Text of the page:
It is widely accepted that for a true resurgence of depleted global fisheries, the world’s major fishing nations need stand shoulder to shoulder. U.S. fisheries management is recognized as a world model, and last week President Obama signed into law the Illegal, Unreported and Unregulated (IUU) Fishing Enforcement Act of 2015. It is a bipartisan bill aimed to protect domestic fishermen from illegal competition. The U.S. will now join a global effort to ratify and implement the Port State Measures Agreement (PSMA), which will prevent vessels carrying fish caught illegally from entering U.S. ports and keep illegal product out of U.S. markets.
We are seeing increasing awareness around the globe to the critical role that managing wild fisheries play in feeding the world. South Korea and China have agreed to take tougher actions to deal with illegal fishing activities to prevent the depletion of fish stocks around the Korean Peninsula.The Taiwanese Fisheries Agency reiterated Monday that it will amend the law to increase penalties for illegal fishing, amid concerns that the European Union has warned Taiwan about the practice and has threatened the possibility of sanctions. Thailand’s cabinet last week approved a raft of measures to deal with IUU fishing as the country struggles to meet an EU deadline in December to clamp down on illegal fishing or risk being hit with damaging trade sanctions. Last month the Australian Fisheries Management Authority seized and destroyed an Indonesian fishing vessel for offences under fisheries and environmental legislation after being discovered with approximately 60 shark fins and a longline with more than 70 hooks baited with meat from a melon headed whale. In an arena that hears constant bad news these stories are beacons of hope, signs of real movement toward global fisheries management.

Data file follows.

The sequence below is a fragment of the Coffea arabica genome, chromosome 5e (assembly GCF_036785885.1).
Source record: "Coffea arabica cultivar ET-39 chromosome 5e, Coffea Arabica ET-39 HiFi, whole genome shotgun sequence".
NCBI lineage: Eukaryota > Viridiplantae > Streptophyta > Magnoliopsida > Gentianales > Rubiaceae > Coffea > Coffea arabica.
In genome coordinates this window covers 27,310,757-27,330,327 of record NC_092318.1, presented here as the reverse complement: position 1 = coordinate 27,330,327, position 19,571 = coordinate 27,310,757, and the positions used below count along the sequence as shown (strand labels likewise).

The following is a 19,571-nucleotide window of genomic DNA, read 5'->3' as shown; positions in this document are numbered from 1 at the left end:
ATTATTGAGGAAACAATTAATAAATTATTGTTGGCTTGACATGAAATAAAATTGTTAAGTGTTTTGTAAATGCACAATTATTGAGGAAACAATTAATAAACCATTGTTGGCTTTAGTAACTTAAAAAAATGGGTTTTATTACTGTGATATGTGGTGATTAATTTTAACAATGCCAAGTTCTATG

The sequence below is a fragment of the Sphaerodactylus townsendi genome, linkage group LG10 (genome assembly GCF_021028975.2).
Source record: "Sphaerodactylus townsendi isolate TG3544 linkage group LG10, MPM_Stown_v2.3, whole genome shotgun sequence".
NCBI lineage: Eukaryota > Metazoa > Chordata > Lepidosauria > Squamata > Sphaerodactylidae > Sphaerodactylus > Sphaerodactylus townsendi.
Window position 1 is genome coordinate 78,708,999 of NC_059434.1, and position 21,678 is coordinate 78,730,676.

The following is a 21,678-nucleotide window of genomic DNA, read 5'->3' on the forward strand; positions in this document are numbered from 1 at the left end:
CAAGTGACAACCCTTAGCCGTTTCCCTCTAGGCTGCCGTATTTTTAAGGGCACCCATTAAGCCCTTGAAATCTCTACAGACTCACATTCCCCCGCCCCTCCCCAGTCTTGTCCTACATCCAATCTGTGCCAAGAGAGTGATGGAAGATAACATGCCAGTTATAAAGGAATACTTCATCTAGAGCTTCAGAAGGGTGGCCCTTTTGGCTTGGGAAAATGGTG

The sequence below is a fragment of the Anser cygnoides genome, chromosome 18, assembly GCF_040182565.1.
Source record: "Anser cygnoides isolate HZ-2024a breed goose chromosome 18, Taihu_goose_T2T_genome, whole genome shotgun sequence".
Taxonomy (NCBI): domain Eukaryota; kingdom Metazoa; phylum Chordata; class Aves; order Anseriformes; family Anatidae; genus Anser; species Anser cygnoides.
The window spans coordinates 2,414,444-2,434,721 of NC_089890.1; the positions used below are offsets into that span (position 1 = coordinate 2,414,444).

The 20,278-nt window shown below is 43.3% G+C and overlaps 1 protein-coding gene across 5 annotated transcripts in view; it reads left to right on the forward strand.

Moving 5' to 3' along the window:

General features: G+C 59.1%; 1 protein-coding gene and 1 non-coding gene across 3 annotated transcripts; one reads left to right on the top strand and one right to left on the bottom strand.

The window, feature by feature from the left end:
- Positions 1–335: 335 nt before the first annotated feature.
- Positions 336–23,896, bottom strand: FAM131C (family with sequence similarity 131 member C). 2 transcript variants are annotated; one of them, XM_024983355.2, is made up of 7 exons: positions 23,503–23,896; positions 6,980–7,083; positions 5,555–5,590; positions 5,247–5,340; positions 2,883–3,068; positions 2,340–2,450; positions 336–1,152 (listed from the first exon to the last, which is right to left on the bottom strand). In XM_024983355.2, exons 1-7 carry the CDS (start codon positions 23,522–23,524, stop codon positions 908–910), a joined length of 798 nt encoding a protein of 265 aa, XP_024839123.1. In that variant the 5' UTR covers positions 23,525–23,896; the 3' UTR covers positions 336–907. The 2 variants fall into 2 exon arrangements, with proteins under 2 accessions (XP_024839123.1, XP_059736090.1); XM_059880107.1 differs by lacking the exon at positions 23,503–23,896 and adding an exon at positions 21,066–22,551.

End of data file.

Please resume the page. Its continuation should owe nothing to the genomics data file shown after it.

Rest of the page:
National Restaurant Association released their list of the 20 Top Restaurant Menu Trends for 2016, with locally sourced meats and seafood at number one and sustainable seafood at number nine. National Fisheries Institute reported a nearly half-pound increase in U.S. per capita annual shrimp consumption to 4 pounds solidifying its place as America’s favorite seafood. At the same time wild gulf shrimpers are hurting as more than 90% of U.S. shrimp is imported, mostly from questionable Asian shrimp farms.
So far this year, the FDA has refused 377 separate shrimp entries citing antibiotics or veterinary drug residues. In all of 2014, the agency turned away 208 shrimp shipments due to illegal drug residues, and that was nearly four times the refusals of a year before. Even so, the underfunded FDA inspected just 3.7 percent of 110,000 shrimp shipments last year and tested far less than that in a monitoring system that focuses on risk. “The FDA can’t be catching all the illegal products on the market when it comes to shrimp and antibiotic residues,” said Urvashi Rangan, Consumer Reports’ director of consumer safety. This is especially frustrating considering the abundance and incomparably quality of our domestic wild shrimpery and the traditional communities it supports.
Chef Nick Curtola of Brooklyn’s The Four Horsemen received some Red Drum landed in Beaufort, NC last week and wrote us: “People were really liking the drum. It was also the best quality fish this far. They’ve all been really nice, but 2 fish were still in rigor and super stiff. So nice to see that. Very rare around New York from a lot of these distributors. Thanks again for working with us!”
Chef Nick, it is truly our pleasure.
All the best,
from the Dimin Family and the Sea to Table team